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My sister told me that someone came over to visit her yesterday. She really wasn’t up for visitors, but they met them in the street while they were doing a little walk around the trees outside, just to get out a bit.

So this family came up and so they came into the house once the walk around was done. They couldn’t tell them not to.

They’re going to have to learn how.

Their teenager accompanied them. And something else accompanied said teenager.

My sister asked if they were tired. “No. I have a cold.”

So here’s another entry for the clueless.

Which, of course, is problematic, because they’re usually too clueless to figure out that these kinds of things are talking about them.

I was going to put in a GIF of Robert De Niro doing his “You talkin’ to me?” routine, but it’s not quite appropriate for a rabbi’s wife…you get the picture, I know.

Instead, I googled “etiquette for visiting the sick”.

I’ll wait while you do it.

Was that so very interesting?

Who knew that etiquette was so particularly other-cultured!

So now I started thinking like a Jew and wrote instead: “laws of visiting the sick.”

Go ahead and google that one, too.

I’ll wait.

A whole ‘nother ball of wax, right???

All good ideas, all around, for sure. And it’s clear that we have to be taught to have compassion.

I didn’t look on youtube yet and I’m not planning on it. That would be too depressing.

None of the sites covered there mentioned DON’T BE SICK when you go visit someone! I guess there’s no law about it.

Where is the common sense?

Well, here‘s one that does!

2. Do not visit if you are hacking, coughing or sniffling.

I’m sick enough already.

But since I did title this culture, and I don’t want to disappoint my fans, here are a few photos I snapped with my phone today at the museum. It was a great day for culture all around.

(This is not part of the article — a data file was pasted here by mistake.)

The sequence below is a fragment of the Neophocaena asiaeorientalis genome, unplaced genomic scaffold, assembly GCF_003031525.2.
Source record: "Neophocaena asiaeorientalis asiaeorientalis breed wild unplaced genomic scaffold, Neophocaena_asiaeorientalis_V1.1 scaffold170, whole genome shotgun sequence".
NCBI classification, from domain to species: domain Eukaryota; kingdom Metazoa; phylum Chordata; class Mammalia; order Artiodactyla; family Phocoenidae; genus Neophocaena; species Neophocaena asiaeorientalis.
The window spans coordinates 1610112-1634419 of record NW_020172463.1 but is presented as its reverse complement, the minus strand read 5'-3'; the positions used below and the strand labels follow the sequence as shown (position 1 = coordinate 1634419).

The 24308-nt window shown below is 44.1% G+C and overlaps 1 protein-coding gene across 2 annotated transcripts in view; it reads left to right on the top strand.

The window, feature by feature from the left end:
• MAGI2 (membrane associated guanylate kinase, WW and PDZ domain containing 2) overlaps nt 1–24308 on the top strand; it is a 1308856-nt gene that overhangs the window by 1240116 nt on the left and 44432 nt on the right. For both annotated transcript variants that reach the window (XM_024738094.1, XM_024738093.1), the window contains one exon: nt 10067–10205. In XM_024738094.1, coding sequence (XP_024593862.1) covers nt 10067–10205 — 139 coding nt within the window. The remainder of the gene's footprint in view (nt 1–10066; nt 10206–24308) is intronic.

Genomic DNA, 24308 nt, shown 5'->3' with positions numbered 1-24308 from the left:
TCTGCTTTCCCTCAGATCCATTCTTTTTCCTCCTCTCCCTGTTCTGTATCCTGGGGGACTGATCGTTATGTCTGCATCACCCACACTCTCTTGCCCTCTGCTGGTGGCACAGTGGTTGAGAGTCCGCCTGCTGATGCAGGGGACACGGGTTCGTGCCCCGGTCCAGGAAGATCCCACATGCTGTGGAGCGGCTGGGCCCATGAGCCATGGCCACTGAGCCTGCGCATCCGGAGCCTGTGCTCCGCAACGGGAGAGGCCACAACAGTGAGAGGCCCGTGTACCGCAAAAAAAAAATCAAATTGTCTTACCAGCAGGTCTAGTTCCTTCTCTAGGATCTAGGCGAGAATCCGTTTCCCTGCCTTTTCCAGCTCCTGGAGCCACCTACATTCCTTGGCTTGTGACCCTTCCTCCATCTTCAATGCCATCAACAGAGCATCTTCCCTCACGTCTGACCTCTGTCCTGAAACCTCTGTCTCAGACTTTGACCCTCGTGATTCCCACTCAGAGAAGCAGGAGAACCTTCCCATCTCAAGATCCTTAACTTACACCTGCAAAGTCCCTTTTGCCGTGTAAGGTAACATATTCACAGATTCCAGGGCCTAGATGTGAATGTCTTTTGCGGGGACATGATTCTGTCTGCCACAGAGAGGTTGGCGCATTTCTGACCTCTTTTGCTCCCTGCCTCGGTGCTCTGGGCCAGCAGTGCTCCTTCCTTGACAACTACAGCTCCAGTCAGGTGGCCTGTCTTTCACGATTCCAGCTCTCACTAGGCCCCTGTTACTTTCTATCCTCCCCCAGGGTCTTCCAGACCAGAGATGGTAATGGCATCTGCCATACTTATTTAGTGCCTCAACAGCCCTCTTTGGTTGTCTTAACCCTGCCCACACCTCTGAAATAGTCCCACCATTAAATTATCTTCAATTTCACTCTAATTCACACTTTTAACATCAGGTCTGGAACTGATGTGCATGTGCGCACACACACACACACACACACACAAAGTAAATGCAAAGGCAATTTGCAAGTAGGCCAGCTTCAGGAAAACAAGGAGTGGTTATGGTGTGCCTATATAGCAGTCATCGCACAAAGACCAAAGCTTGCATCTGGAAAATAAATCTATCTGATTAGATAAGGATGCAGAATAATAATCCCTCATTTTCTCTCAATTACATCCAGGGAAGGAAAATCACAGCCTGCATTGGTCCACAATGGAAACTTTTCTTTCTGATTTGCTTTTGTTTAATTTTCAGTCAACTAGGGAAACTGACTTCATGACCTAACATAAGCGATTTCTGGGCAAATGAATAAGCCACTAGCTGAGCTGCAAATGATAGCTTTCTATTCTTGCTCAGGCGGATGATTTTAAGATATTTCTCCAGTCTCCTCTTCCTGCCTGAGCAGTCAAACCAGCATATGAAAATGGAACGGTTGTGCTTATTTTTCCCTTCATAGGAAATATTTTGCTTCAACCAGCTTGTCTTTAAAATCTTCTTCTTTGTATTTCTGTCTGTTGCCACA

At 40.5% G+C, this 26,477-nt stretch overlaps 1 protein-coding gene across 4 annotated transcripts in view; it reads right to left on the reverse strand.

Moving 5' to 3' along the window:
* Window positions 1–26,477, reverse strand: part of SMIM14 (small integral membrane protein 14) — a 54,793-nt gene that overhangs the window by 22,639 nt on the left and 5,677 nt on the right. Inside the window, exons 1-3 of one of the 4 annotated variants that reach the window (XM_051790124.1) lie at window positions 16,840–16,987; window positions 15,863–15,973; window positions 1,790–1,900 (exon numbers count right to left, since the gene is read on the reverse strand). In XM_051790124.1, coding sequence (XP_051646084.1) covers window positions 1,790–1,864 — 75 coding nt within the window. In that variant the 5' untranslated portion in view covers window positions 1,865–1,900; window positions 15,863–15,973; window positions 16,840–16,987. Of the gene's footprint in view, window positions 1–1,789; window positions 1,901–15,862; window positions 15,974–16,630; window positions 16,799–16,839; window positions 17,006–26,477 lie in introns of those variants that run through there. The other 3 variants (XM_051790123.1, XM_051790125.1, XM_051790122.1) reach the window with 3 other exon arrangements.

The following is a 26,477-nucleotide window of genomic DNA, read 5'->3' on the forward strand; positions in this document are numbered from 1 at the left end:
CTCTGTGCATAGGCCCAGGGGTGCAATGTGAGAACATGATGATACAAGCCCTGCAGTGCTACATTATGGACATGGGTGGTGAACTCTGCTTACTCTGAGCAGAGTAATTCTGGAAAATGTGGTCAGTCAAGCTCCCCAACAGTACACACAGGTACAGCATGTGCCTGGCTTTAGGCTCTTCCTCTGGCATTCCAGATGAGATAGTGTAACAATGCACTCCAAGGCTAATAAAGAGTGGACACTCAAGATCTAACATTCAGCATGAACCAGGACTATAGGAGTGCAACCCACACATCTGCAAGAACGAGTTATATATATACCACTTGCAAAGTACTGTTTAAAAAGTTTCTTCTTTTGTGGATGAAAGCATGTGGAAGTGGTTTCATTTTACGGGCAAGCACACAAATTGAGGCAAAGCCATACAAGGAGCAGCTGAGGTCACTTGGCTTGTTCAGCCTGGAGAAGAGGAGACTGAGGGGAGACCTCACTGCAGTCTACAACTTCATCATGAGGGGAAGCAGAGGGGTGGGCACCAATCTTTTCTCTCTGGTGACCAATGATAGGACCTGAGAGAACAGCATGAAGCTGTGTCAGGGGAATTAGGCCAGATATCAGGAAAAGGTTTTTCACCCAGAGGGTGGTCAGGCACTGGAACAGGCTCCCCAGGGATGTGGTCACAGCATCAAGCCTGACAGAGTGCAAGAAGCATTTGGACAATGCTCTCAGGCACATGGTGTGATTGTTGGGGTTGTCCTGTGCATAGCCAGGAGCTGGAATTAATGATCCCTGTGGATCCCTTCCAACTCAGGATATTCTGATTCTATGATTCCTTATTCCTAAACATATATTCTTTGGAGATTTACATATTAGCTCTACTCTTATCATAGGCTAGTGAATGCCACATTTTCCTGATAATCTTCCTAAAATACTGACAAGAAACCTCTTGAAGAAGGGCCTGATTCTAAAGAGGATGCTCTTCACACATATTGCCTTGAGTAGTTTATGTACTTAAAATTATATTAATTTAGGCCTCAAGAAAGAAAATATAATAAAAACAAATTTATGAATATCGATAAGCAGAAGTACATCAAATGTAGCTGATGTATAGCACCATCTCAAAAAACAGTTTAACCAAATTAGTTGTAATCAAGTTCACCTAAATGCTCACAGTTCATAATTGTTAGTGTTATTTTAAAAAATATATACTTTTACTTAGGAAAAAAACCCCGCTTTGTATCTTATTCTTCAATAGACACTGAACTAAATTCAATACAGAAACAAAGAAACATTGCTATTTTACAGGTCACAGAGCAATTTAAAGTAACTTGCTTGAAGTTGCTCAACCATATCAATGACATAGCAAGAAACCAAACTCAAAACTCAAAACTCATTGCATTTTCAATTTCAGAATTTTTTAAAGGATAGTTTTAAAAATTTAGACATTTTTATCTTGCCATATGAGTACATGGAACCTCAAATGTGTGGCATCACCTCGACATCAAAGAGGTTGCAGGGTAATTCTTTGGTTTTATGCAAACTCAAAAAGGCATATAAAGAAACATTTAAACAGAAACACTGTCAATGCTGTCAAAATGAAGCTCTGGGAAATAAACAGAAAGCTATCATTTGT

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you can probably see where this is going, but

You should still see it to the end.

I saw this link on Neatorama on Facebook, but actually took the time to watch it now via this link on TYWKIWDBI.

An achingly evocative video posted by Miss Cellania at Neatorama, where a commenter noted that the 792,000 thai bahts are equivalent to about 25,000 USD or 19,000 EUR or 16,000 GBP.

It’s also a reminder that the financial problems contingent on life support and major medical catastrophes are not limited to the United States.

An amazing example of what we can accomplish together.

the need to remember

Especially today.

This week.

I see that I do write a lot about remembering; memory. Is that because I’m getting old(er) and all I have is my memories? Or just that there’s more to remember?

Or that I know that it is valuable to take lessons from the past.

So let’s go with that.

But today, I hear and read so many people’s accounts of what they were doing 12 years ago. And also, this Saturday is Yom Kippur and the 40th anniversary of the Yom Kippur War.

Maybe I’ll talk about my memories of the day 40 years ago another time.

I remember both very well. I am trying to figure out a line of connections between them.

That’s perhaps too easy. They are both about people choosing violence as a way of expressing themselves, not about getting something they want. Or is expressing themselves what they want?

Is that enough?

Not through violence. Not through fear. Not through imposing your will upon others.

I remember being at school 12 years ago, hearing just bits of what was going on and trying to figure out what to do with the children. How do we keep the children safe? I remember that the director of my preschool was new that year and this was her first test.

She didn’t pass.

She didn’t deal with it well. I’m not even sure what she did, but I remember the extreme pain on her face, while gathering everyone together. I really don’t remember; did we dismiss early from school? Did we just go on? How could we?

I do remember dealing with ISHI and with D#1 who was pregnant and unable to contact her husband, who worked in the twin towers. He had been late that morning, not unusual for him, but no, he had not gotten a phone call telling him to be late. I think that’s one of the urban legends how the Jews knew to not come in that morning.